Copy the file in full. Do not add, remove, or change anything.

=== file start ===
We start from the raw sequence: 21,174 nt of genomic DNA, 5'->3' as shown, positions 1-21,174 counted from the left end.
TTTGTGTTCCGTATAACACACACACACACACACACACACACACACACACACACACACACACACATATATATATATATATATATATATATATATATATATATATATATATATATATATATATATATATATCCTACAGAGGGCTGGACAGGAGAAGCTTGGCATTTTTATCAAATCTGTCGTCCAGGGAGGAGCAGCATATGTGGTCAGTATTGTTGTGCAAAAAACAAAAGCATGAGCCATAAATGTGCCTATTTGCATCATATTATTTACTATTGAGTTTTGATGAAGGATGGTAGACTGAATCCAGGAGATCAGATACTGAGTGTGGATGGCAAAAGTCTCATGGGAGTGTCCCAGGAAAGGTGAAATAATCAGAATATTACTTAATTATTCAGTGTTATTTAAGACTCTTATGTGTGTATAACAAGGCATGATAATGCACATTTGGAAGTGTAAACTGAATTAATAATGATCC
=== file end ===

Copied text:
We start from the raw sequence: 21,174 nt of genomic DNA, 5'->3' as shown, positions 1-21,174 counted from the left end.
TTTGTGTTCCGTATAACACACACACACACACACACACACACACACACACACACACACACACACATATATATATATATATATATATATATATATATATATATATATATATATATATATATATATATATATCCTACAGAGGGCTGGACAGGAGAAGCTTGGCATTTTTATCAAATCTGTCGTCCAGGGAGGAGCAGCATATGTGGTCAGTATTGTTGTGCAAAAAACAAAAGCATGAGCCATAAATGTGCCTATTTGCATCATATTATTTACTATTGAGTTTTGATGAAGGATGGTAGACTGAATCCAGGAGATCAGATACTGAGTGTGGATGGCAAAAGTCTCATGGGAGTGTCCCAGGAAAGGTGAAATAATCAGAATATTACTTAATTATTCAGTGTTATTTAAGACTCTTATGTGTGTATAACAAGGCATGATAATGCACATTTGGAAGTGTAAACTGAATTAATAATGATCC